to its final clarity. In general, strong students seem to be mentally
active during lecture. Instead of just absorbing the material at face
value, they are considering alternative solutions and otherwise questioning
what is being presented. I also enjoy cases where students put a little
extra into their work, bypassing the straightforward solution to find
a more elegant or efficient one.
—Phil Long, SOC
Good students are responsive and show enthusiasm for their subjects.
They take initiative in learning and clarifying any doubts with the lecturer.
They regard doing presentations and speaking in class and tutorials as
a precious opportunity to practice one’s communication skills, not
as something that one is forced to do.
—Ni Yibin, FASS
A good student never lets the lecturer get away with an unclear explanation.
—Marcelo H. Ang Jr., ENG
A good student is: more interested in understanding than knowing; will
not accept an unsupported statement as fact but probe its basis, exploring
alternatives and their consequences; spends more effort listening and
thinking about what is being said than copying notes; is not afraid to
voice a question or objection; wonders how a theory, model, issue or problem
can be viewed or constructed in a different way; is less worried about
passing an exam than in failing to see how the pieces fit together.
—John R. Potter, ENG
What makes good students good? Of course some inborn intelligence is
needed, but this needs to be used in the right way; some use their cleverness
to minimize the amount of work needed to get a good grade. Good students
have a combination of intellectual curiosity and persistence that makes
them try to understand things and work them out for themselves, no matter
how long it takes.
Good students are students who read. They read the relevant chapters
in the text, they read the material in the reading list, they read any
extra relevant material they can get their hands on. Only when they read
will they learn—and they will be learning on their own, without
being hand-held by their lecturers. This is infinitely more rewarding.
Good students ask questions. Teachers clarify concepts and facts which
the students are unsure of, but students must ask questions. Reading ensures
that they ask challenging ones.
Good students are good listeners; they pay attention in class, instead
of talking or daydreaming. This is a chicken and egg issue. Sometimes
students don’t listen because the teachers aren’t good and
can’t capture their attention. Still, I place the burden on the
students to pay attention in class. If they find lectures boring or even
useless, they shouldn’t attend rather than turning up, talking in
class and disturbing other students.
Good students talk to other students; this helps clarify their ideas and
makes learning fun.
—William Koh Loh Kiang, FBA
Good students are willing to unravel the why, not just the how of things.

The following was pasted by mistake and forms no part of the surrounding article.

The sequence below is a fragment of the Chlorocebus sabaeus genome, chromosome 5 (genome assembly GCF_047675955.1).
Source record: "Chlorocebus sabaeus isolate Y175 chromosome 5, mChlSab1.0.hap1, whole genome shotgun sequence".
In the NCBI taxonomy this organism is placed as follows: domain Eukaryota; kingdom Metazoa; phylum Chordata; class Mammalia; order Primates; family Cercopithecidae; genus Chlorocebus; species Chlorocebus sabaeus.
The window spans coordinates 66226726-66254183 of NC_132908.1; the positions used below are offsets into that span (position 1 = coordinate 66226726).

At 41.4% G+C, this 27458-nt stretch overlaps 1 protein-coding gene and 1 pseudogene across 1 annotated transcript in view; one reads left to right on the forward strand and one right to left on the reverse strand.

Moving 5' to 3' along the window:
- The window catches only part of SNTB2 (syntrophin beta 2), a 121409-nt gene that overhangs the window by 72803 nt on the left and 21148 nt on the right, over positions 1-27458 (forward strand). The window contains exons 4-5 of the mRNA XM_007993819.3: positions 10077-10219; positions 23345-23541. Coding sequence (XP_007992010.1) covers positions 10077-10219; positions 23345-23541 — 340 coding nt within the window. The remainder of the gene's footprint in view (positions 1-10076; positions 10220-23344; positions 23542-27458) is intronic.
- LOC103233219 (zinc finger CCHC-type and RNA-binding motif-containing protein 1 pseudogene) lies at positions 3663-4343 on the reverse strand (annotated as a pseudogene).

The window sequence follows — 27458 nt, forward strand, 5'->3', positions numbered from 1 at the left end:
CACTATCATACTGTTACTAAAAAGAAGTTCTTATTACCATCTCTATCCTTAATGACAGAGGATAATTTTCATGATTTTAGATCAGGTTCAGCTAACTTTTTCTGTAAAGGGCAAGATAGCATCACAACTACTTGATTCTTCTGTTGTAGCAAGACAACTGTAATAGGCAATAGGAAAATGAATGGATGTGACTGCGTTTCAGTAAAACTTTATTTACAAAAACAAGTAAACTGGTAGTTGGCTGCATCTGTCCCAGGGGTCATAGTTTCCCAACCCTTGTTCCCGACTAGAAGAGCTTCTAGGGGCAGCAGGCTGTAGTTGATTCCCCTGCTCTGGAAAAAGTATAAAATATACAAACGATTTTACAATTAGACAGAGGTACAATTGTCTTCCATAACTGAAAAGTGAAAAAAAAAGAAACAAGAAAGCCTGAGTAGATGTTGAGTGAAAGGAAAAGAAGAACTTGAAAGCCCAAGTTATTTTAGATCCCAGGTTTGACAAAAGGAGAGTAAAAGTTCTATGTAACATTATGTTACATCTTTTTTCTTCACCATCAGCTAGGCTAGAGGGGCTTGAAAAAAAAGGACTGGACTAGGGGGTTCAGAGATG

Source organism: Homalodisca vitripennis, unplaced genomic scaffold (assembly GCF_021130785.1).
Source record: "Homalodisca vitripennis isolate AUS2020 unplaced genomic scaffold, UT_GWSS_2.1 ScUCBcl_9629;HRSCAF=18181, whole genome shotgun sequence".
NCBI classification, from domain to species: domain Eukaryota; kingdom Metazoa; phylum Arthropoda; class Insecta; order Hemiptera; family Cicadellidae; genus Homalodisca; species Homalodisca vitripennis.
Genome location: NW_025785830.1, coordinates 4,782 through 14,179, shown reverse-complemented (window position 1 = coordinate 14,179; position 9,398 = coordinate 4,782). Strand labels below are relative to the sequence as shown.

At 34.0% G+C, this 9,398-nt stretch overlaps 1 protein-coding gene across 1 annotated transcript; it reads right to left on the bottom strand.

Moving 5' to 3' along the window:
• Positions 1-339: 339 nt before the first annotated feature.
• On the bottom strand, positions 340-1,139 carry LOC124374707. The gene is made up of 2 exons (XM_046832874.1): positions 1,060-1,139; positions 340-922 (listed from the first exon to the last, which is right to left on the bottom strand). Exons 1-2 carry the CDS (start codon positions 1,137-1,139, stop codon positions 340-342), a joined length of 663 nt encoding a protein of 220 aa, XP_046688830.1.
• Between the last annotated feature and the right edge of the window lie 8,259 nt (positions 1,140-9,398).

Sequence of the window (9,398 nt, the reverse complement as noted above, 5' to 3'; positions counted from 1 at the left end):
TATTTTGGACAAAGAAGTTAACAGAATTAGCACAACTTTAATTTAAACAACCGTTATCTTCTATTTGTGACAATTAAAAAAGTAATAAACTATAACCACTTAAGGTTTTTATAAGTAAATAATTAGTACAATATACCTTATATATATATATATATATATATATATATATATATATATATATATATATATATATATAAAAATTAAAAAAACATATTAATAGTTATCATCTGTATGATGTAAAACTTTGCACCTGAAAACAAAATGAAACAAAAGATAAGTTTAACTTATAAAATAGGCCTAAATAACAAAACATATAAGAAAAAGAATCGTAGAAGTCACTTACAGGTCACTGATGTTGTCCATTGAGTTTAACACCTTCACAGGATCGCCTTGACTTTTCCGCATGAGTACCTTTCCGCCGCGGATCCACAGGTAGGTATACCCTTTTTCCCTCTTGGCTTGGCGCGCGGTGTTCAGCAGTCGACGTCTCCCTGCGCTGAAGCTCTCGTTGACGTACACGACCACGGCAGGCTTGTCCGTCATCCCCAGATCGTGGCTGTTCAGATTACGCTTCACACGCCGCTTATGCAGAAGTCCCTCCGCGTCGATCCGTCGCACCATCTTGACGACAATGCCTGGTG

They pursue knowledge for its own sake rather than just wanting to pass.
—Norman N. Lim, ENG
Good students have fortitude and do not easily succumb to failure. They
confront hurdles of learning with great determination and have the courage
to learn from problems and try again.
—Winston Lee Piak Nam, FBA
Some advice for students.
- Love the subject. Notice the extent to which people pursue a beloved
interest? Treat the subject of your study as your most cherished hobby.
- Learn to organize data mentally.
- Speak well. Learn to expound on any subject with panache, style and
confidence. Be convincing. Learn to present what you know impressively
even though it may not be much.
- Be disciplined in study. Set and achieve daily objectives. Never
cram at the last minute.
- Exams are a game which one must learn to play and enjoy. Learn to
be exam orientated and focused when you study. Always play to win and
score, not just to pass.
- Be competitive; not necessarily violently so. Enjoy surpassing your
- Think laterally, be innovative, take short cuts and do the unconventional.
—Peter Goh, MED
Good students treat each class as a learning experience. They look forward
to class and prepare themselves to learn (e.g., sleep well so they won’t
be tired; avoid distractions such as getting a page during class). They
feel responsible for contributing to the learning experience. In discussion,
they flow along with the thought process of the class, ask relevant questions
and challenge possible flaws in logic so that everyone will gain. Good
students are polite to fellow students and the instructors. Learning can
only take place if there is mutual respect.
—Lau Geok Theng, FBA
Regardless of their year of study, good students behave like professionals.
They realise that when they get out of university, the only difference
between them and others is not so much the fact that one has a better
grade point average than the other, but that one acts as a professional.
We must make sure that university education takes the student away from
“kiasuism” and into professionalism.
—Gambhir Bhatta, FASS